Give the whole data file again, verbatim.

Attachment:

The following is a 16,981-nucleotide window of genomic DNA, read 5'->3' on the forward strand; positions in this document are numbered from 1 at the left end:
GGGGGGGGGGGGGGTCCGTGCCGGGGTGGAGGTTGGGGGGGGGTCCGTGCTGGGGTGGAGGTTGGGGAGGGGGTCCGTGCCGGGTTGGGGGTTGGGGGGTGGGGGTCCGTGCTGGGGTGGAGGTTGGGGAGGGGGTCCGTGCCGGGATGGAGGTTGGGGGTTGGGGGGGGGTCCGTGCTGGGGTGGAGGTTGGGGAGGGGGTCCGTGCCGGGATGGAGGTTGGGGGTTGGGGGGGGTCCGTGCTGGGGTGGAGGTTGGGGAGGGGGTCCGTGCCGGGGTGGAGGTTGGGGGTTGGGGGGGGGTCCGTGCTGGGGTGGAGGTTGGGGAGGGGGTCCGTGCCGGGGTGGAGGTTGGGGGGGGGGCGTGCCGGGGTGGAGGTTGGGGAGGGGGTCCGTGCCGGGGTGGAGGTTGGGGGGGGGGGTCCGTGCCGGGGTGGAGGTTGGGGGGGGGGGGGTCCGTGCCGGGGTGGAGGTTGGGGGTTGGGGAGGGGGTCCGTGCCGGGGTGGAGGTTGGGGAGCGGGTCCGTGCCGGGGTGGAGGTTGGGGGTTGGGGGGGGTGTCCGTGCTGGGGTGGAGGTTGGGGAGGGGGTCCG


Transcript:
The following is a 16,981-nucleotide window of genomic DNA, read 5'->3' on the forward strand; positions in this document are numbered from 1 at the left end:
GGGGGGGGGGGGGGTCCGTGCCGGGGTGGAGGTTGGGGGGGGGTCCGTGCTGGGGTGGAGGTTGGGGAGGGGGTCCGTGCCGGGTTGGGGGTTGGGGGGTGGGGGTCCGTGCTGGGGTGGAGGTTGGGGAGGGGGTCCGTGCCGGGATGGAGGTTGGGGGTTGGGGGGGGGTCCGTGCTGGGGTGGAGGTTGGGGAGGGGGTCCGTGCCGGGATGGAGGTTGGGGGTTGGGGGGGGTCCGTGCTGGGGTGGAGGTTGGGGAGGGGGTCCGTGCCGGGGTGGAGGTTGGGGGTTGGGGGGGGGTCCGTGCTGGGGTGGAGGTTGGGGAGGGGGTCCGTGCCGGGGTGGAGGTTGGGGGGGGGGCGTGCCGGGGTGGAGGTTGGGGAGGGGGTCCGTGCCGGGGTGGAGGTTGGGGGGGGGGGTCCGTGCCGGGGTGGAGGTTGGGGGGGGGGGGGTCCGTGCCGGGGTGGAGGTTGGGGGTTGGGGAGGGGGTCCGTGCCGGGGTGGAGGTTGGGGAGCGGGTCCGTGCCGGGGTGGAGGTTGGGGGTTGGGGGGGGTGTCCGTGCTGGGGTGGAGGTTGGGGAGGGGGTCCG